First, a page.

Hidden in the foothills twenty minutes west of Fort Collins, Lory State Park has much to offer. The 2,591 acre park provides 26 miles of relatively gentle trails. The park's landscape consists of features such as sandstone hogbacks, grassy meadows, shrubby hillsides, ponderosa pine forests, and unique rock outcroppings. Arthur’s Rock, a jutting granite formation that overlooks the Fort Collins area, is a sight your students might have a chance to see that they will not soon forget!

Poudre River Hatchery

Bellvue

The Poudre River Hatchery requires lays several miles up the scenic Poudre Canyon at an elevation of 7,700 ft. This hatchery produces millions of rainbow and cutthroat trout eggs each year and stocks around 50,000 trout in public water bodies throughout the front range each year. Bring your students to see huge fish in the brood ponds and learn about the important role hatcheries play in Colorado fisheries.

Roxborough

In addition to being a state park, Roxborough also holds the labels of Colorado Natural Area and a National Natural Landmark. Nestled between the plains and mountains with close to 4000-acres, the park is filled with dramatic red-rock formations, distinct plant communities, and a wide array of wildlife. This park is a special place to bring school groups with over a billion years worth of geologic history, representation of several ecosystems, and programs designed with the state education standards in mind to accommodate your curriculum needs.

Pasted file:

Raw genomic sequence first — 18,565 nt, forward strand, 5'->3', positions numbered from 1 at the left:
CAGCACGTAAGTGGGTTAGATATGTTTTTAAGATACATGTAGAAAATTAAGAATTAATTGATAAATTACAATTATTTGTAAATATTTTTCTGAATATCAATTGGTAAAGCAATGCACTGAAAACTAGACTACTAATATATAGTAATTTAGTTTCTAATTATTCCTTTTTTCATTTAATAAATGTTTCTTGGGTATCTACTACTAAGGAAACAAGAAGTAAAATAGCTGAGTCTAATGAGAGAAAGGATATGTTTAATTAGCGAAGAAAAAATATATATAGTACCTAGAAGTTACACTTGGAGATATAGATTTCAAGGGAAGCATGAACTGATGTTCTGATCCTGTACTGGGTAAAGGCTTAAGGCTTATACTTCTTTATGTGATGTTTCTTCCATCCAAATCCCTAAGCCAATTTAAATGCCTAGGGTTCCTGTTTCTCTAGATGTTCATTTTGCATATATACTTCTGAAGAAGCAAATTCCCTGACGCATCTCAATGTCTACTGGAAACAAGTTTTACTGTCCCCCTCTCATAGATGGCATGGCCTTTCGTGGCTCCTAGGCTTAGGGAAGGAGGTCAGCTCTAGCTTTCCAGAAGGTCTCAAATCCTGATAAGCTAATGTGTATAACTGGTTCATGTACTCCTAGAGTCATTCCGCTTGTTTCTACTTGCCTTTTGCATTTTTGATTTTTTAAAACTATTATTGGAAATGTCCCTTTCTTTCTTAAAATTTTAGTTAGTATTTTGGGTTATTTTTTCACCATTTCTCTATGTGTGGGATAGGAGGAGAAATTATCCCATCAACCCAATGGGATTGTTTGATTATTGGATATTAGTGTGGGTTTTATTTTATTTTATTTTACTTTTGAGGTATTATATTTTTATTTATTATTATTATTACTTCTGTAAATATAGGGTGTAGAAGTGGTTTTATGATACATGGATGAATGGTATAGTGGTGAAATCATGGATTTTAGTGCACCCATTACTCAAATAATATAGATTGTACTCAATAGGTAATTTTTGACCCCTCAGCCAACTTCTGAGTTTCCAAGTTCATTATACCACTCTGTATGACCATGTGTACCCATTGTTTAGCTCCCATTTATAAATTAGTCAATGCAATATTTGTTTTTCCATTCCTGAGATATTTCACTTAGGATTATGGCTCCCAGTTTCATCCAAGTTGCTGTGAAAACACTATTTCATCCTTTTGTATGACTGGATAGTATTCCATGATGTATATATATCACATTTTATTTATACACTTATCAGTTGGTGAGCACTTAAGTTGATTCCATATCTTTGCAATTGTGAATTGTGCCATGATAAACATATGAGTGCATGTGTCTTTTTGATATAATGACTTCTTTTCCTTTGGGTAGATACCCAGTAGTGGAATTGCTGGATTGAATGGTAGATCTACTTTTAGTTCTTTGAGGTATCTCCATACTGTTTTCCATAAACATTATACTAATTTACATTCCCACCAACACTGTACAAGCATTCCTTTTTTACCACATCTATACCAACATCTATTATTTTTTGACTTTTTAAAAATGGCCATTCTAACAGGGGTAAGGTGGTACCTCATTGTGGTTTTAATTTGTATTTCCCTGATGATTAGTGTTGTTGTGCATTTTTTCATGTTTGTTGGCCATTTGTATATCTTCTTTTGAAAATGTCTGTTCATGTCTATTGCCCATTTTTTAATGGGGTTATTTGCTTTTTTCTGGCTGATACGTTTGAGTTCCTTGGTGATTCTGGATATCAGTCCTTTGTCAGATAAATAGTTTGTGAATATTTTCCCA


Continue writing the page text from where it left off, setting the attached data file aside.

Pine

From high grassy meadows at 8,100 feet to soaring granite cliffs over that reach 10,000 feet, Staunton State Park's stunning geology features, unique soils, pristine water features, and climate support rare and unexpected plant communities and a rich diversity of wildlife. Students will enjoy a secluded atmosphere that differs greatly from CPW’s urban-located parks. 

Firestone

St. Vrain State Park hosts 236 acres of water and 604 acres of recreational land making it a great place to expose kids to the outdoors! Breathtaking views of Longs Peak and the Rockies along with opportunities to see various wildlife that live in the park are just a couple of the reasons this park is an ideal location for a school field trip.

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Northwest Colorado